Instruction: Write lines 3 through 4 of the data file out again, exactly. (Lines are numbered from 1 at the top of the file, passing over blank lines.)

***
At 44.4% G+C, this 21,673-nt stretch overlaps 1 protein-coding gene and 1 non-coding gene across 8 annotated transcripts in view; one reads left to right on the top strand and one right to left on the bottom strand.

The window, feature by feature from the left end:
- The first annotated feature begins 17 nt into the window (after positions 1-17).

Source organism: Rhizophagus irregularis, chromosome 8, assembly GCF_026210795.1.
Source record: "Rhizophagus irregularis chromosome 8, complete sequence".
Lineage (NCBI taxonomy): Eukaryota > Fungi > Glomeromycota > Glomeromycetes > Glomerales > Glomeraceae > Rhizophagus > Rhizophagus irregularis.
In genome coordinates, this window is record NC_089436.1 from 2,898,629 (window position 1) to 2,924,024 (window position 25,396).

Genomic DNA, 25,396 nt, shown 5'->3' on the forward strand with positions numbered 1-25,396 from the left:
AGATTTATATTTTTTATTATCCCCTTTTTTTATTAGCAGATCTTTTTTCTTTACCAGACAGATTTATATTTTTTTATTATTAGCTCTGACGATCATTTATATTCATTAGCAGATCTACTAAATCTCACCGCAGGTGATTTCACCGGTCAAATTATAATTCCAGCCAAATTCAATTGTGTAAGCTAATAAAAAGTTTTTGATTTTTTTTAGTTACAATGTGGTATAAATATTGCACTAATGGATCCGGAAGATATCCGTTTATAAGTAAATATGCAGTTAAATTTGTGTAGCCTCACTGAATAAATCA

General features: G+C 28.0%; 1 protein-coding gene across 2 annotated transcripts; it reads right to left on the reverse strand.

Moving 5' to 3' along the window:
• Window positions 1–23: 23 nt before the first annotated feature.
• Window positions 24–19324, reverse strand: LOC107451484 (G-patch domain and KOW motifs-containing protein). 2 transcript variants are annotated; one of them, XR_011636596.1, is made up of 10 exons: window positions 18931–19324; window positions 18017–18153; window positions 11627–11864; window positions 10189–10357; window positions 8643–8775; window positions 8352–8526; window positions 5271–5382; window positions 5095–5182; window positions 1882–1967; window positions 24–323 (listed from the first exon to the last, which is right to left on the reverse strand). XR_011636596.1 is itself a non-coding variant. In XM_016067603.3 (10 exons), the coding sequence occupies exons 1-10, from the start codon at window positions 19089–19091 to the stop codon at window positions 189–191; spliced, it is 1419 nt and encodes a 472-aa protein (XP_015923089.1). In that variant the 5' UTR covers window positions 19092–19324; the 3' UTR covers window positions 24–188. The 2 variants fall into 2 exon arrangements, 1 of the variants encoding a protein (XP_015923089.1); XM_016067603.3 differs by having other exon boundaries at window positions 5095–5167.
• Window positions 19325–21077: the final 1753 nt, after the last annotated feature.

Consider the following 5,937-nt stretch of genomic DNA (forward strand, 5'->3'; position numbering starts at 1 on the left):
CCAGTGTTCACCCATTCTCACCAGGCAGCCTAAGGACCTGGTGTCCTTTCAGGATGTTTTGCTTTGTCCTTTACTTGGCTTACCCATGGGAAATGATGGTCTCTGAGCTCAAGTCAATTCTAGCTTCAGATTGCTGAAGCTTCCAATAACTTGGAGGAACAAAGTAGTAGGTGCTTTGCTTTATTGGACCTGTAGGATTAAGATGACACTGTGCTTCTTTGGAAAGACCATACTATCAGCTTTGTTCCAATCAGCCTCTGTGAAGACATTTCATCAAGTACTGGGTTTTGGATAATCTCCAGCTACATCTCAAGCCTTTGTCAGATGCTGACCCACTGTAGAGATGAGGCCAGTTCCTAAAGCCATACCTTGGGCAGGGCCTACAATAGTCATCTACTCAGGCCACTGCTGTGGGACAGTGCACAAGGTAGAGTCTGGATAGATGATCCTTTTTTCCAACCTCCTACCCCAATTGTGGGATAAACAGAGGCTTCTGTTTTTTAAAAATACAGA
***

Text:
- The first annotated feature begins 17 nt into the window (after positions 1-17).

Source organism: Rhizophagus irregularis, chromosome 8, assembly GCF_026210795.1.